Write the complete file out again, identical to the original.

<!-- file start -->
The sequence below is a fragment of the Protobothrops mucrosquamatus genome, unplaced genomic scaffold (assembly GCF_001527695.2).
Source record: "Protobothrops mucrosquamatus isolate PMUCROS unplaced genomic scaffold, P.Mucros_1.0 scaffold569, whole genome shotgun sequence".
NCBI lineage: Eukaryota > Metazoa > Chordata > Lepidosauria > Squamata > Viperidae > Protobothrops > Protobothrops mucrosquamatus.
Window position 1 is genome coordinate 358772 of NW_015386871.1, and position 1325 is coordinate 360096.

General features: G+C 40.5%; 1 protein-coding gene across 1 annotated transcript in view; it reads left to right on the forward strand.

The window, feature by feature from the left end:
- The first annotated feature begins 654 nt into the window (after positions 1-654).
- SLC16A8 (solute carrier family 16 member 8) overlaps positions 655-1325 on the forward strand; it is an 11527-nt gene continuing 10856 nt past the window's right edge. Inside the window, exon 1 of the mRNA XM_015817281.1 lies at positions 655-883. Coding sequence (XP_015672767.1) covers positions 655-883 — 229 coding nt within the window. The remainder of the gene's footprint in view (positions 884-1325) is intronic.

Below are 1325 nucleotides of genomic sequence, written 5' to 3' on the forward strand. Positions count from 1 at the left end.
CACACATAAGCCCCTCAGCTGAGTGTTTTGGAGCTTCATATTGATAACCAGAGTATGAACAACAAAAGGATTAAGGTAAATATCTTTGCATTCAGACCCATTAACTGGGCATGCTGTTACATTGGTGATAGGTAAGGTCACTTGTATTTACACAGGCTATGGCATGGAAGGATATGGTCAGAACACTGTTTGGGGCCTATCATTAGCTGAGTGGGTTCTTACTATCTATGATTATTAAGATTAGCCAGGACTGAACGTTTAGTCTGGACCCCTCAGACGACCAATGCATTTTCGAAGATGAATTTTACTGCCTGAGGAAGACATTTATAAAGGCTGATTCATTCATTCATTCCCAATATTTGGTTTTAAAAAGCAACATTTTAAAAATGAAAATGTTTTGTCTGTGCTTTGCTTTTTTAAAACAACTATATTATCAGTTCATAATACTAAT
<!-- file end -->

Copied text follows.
The sequence below is a fragment of the Protobothrops mucrosquamatus genome, unplaced genomic scaffold (assembly GCF_001527695.2).
Source record: "Protobothrops mucrosquamatus isolate PMUCROS unplaced genomic scaffold, P.Mucros_1.0 scaffold569, whole genome shotgun sequence".
NCBI lineage: Eukaryota > Metazoa > Chordata > Lepidosauria > Squamata > Viperidae > Protobothrops > Protobothrops mucrosquamatus.
Window position 1 is genome coordinate 358772 of NW_015386871.1, and position 1325 is coordinate 360096.

General features: G+C 40.5%; 1 protein-coding gene across 1 annotated transcript in view; it reads left to right on the forward strand.

The window, feature by feature from the left end:
- The first annotated feature begins 654 nt into the window (after positions 1-654).
- SLC16A8 (solute carrier family 16 member 8) overlaps positions 655-1325 on the forward strand; it is an 11527-nt gene continuing 10856 nt past the window's right edge. Inside the window, exon 1 of the mRNA XM_015817281.1 lies at positions 655-883. Coding sequence (XP_015672767.1) covers positions 655-883 — 229 coding nt within the window. The remainder of the gene's footprint in view (positions 884-1325) is intronic.

Below are 1325 nucleotides of genomic sequence, written 5' to 3' on the forward strand. Positions count from 1 at the left end.
CACACATAAGCCCCTCAGCTGAGTGTTTTGGAGCTTCATATTGATAACCAGAGTATGAACAACAAAAGGATTAAGGTAAATATCTTTGCATTCAGACCCATTAACTGGGCATGCTGTTACATTGGTGATAGGTAAGGTCACTTGTATTTACACAGGCTATGGCATGGAAGGATATGGTCAGAACACTGTTTGGGGCCTATCATTAGCTGAGTGGGTTCTTACTATCTATGATTATTAAGATTAGCCAGGACTGAACGTTTAGTCTGGACCCCTCAGACGACCAATGCATTTTCGAAGATGAATTTTACTGCCTGAGGAAGACATTTATAAAGGCTGATTCATTCATTCATTCCCAATATTTGGTTTTAAAAAGCAACATTTTAAAAATGAAAATGTTTTGTCTGTGCTTTGCTTTTTTAAAACAACTATATTATCAGTTCATAATACTAAT